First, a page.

It also absolutely requires that “liberals” offer honest, open attention to what millions of [non-liberal] sisters and brothers hold and teach and live by, and have done so for centuries. There’s a whole lot more “objectivity” in the overwhelming consensus of practically everyone who has accepted the new life offered in baptism than there is in “what my friends and I are sure must be true.” People always tend to believe what they want to; when people want to believe something that contravenes long-affirmed premises, they have to be honest about the extent to which they’re proposing a novelty, about how thin the basis for that novelty is, and about how precarious a position that proposed innovation puts them, us all (since we are not islands), in.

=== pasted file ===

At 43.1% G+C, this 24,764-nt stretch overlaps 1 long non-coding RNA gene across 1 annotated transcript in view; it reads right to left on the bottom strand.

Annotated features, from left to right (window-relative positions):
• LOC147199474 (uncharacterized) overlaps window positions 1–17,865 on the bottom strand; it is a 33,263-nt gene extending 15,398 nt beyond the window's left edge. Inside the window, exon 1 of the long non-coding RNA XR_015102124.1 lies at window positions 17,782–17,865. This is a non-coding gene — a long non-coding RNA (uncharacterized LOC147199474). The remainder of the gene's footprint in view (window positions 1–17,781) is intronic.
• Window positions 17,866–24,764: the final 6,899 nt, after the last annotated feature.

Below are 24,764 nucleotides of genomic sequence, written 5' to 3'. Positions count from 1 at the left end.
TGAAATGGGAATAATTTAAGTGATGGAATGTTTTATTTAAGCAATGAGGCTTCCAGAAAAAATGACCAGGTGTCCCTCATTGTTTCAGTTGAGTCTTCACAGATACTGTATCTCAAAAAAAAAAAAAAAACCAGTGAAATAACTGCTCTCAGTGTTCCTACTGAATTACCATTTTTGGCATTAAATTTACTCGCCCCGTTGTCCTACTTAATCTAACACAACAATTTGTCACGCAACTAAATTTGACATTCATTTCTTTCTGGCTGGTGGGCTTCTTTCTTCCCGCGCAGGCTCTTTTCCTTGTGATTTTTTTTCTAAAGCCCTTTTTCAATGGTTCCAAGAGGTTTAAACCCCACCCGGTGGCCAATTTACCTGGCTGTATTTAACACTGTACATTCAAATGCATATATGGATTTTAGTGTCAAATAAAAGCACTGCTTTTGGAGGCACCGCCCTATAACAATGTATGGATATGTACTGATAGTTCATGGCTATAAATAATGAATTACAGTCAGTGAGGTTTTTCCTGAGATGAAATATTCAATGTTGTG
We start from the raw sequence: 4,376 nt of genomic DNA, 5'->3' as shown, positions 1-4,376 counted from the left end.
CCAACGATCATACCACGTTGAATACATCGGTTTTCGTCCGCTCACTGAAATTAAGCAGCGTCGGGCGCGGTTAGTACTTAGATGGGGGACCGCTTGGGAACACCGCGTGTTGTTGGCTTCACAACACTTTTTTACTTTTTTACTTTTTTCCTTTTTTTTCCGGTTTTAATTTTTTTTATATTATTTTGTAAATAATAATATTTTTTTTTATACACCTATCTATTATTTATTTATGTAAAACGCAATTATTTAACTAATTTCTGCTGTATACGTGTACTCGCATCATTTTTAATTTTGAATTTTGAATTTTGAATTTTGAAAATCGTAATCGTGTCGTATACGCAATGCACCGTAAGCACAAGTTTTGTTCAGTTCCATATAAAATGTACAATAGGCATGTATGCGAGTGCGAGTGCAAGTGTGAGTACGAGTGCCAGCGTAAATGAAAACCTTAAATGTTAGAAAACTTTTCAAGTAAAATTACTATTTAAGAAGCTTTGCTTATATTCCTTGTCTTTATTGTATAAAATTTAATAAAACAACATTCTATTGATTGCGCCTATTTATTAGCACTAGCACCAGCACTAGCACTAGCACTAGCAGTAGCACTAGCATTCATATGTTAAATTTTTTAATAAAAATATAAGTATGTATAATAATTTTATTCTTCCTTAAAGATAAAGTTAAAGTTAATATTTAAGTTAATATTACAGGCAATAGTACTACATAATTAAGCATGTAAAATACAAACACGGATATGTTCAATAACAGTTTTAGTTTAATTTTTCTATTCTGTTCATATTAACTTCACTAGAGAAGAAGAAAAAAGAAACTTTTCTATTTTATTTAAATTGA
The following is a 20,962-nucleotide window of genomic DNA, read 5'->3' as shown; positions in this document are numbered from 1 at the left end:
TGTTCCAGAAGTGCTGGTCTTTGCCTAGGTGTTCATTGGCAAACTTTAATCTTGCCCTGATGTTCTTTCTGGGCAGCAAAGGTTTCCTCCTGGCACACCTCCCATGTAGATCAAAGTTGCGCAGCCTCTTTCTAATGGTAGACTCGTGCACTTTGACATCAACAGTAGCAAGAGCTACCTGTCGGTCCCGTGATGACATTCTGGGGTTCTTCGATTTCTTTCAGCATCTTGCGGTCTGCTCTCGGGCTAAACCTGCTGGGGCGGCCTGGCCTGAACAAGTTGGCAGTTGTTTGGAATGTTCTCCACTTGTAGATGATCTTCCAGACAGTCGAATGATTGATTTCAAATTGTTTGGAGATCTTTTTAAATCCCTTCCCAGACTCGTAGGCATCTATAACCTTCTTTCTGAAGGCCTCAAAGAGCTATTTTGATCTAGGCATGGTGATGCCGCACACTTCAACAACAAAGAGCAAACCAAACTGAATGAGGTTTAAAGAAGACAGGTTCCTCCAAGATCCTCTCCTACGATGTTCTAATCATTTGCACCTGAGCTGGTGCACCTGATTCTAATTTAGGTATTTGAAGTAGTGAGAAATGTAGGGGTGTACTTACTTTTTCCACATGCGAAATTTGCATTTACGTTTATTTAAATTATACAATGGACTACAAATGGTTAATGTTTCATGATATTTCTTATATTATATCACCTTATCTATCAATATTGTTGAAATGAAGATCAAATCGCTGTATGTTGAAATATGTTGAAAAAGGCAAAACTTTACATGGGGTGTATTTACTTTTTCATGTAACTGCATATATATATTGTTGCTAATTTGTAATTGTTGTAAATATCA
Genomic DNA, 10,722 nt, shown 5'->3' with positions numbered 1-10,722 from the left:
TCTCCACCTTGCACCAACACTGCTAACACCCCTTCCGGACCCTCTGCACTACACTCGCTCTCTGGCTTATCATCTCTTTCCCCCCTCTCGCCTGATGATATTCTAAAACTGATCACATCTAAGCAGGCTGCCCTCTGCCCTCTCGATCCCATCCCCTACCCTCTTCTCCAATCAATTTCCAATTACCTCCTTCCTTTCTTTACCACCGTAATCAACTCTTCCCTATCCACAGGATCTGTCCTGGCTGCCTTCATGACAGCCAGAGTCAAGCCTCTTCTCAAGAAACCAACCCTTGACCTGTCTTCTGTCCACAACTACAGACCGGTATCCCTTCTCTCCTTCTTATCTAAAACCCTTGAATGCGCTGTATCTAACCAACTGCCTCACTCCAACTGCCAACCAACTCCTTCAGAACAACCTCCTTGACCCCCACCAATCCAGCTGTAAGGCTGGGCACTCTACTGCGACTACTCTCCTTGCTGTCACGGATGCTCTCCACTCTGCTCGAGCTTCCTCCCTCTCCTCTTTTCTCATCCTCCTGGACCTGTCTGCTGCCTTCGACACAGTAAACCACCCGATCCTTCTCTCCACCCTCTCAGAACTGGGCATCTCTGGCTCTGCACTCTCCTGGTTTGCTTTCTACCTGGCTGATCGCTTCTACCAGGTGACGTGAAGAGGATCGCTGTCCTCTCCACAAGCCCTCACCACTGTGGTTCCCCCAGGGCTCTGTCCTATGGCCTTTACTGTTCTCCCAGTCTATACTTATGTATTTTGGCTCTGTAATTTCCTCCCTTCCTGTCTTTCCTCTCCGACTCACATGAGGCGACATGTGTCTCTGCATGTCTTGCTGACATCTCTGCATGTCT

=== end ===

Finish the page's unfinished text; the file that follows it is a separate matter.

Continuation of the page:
* One of the awkward torsions that contemporary stress imposes on admirable, pious people is the simultaneous claim that Anglican identity involves adherence to claims that Anglicans have “always” held, and that this settles one or another important issue — when the very identity of Anglican Christians rests on the corrigibility of matters of dogma and discipline. That does not mean that anything goes, but it does mean that we can’t rule out a prior any possible claim, much as we might like to, and as improbable as that claim may look at the outset. At the same time, the more far-reaching the claim that the church has erred, the stronger the argument needs to be, and it’s difficult to overstate modern people’s overconfident, condescending, dismissive, feeble arguments when they suppose that a past dogma or practice has become old-fashioned.

Beauty, Kitsch, and Theology